LOCKPORT – The Niagara County Legislature has passed a set of resolutions urging the state to allow direct payment of welfare recipients’ housing allowances to landlords if the clients don’t use the money for rent.

Legislator Owen T. Steed, a Democrat who represents Niagara Falls, cast the only votes against the resolutions at last week’s meeting.

“The slumlords are going to get this money now, and do what with it?” Steed asked.

He and Minority Leader Dennis F. Virtuoso, D-Niagara Falls, who voted for the resolutions, said it would be better for the state to require advance inspection of housing to be rented to welfare clients, as the federal government does for subsidized housing.

The measures, originally introduced by Virtuoso at the request of a group of landlords, were tabled in the Republican-controlled Community Services Committee last week.

Legislator Cheree J. Copelin, R-Niagara Falls, said she checked with State Sen. George D. Maziarz, R-Newfane, to make sure it would be all right to pass the measures.

“Maziarz has assured me that legislation will be pursued in the Senate,” Copelin said.

But she also said current law already has a process that gives landlords a chance to obtain direct payments.

Copelin said if a welfare client fails for two months to spend his housing allowance on rent, the landlord is allowed to make a written request to Social Services for direct payment.

Legislator Paul B. Wojtaszek, R-North Tonawanda, suggested that landlord groups should compile “a list of habitual offenders.”

In other matters last week, the Legislature approved the selection of Dawn M. Timm, county environmental science coordinator, as interim head of the Refuse Disposal District.

Timm is to be paid a stipend of $8,500 this year and next, in monthly installments, to govern the district’s day-to-day operations. That’s on top of her regular salary of $68,028.

Timm succeeds Richard P. Pope, who resigned Jan. 2 after being suspended with pay for two months because of alleged violations of the county’s policies on employee residency and private use of county vehicles.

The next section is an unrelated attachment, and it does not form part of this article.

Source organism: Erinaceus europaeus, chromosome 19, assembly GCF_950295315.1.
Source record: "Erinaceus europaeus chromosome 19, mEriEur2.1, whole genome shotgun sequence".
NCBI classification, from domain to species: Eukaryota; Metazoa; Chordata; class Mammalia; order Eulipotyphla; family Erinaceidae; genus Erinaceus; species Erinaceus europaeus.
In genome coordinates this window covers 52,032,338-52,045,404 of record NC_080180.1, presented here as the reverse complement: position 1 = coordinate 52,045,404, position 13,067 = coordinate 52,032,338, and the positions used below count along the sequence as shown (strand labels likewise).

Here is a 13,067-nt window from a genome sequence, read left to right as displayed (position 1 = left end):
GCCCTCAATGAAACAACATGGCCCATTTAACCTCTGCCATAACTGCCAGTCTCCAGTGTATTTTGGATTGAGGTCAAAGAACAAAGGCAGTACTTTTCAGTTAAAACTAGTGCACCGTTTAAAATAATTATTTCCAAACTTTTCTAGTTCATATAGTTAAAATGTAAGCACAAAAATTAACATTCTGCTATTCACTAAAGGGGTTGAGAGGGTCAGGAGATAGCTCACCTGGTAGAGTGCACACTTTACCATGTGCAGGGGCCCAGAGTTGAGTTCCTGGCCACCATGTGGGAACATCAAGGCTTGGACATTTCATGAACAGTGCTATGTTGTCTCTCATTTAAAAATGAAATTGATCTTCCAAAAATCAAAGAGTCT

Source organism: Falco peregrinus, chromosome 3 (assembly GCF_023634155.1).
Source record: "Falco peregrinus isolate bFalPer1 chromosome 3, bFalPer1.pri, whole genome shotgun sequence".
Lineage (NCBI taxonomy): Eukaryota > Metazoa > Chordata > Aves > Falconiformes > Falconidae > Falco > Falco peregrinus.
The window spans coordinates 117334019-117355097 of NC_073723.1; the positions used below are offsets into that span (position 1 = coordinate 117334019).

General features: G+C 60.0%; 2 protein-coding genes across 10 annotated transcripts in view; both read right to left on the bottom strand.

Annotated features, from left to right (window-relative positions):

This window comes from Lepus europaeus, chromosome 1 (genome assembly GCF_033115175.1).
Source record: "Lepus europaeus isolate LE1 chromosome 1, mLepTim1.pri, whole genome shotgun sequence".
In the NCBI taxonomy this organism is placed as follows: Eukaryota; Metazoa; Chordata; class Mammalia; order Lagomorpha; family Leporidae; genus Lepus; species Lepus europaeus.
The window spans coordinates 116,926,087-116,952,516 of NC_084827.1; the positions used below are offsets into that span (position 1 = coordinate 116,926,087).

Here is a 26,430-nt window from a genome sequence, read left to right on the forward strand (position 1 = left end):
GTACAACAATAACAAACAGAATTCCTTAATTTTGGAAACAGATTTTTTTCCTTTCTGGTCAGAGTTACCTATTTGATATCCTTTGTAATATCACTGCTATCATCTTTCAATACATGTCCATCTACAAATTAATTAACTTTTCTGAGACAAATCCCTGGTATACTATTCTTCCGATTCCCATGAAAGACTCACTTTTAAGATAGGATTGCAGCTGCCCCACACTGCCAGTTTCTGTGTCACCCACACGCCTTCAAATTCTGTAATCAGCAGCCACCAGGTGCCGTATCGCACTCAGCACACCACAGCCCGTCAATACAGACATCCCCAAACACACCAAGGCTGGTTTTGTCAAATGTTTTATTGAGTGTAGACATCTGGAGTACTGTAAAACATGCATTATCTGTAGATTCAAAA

Pope also had a policy clash with County Manager Jeffrey M. Glatz, who has recommended shutting down the district’s only active landfill.

The Legislature also voted to create an additional $47,070-a-year conflict defender post to add more manpower to the mandate to supply attorneys to represent poor defendants. Steed and Virtuoso voted no. Legislator Jason A. Zona, D-Niagara Falls, was absent.

The Legislature approved the allocation of 150 kilowatts of discount electricity through the county’s Empower Niagara program to Marketing Imprints of North Tonawanda.

The company plans to purchase the former Gardei Printing plant at 525 Wheatfield St., North Tonawanda, and expand into it by April 2014, adding five new jobs to the 15 people it already employs.

Marketing Imprints will invest $945,000 into the acquisition, equipping and renovating the vacant building. The sale of the electricity will bring the county $46,580.

The lawmakers also approved a new email policy, under which all of the county’s incoming and outgoing emails will be electronically stored for six years.

The Legislature also accepted a $400,000 state grant to cover some costs of shifting North Tonawanda police dispatching to the county Sheriff’s Office, and a $300,000 state grant to help pay for lobbying efforts to protect the Niagara Falls Air Reserve Station from closure.

Also, J. Les Myers of Lockport was appointed deputy fire coordinator for the Technical Rescue Team.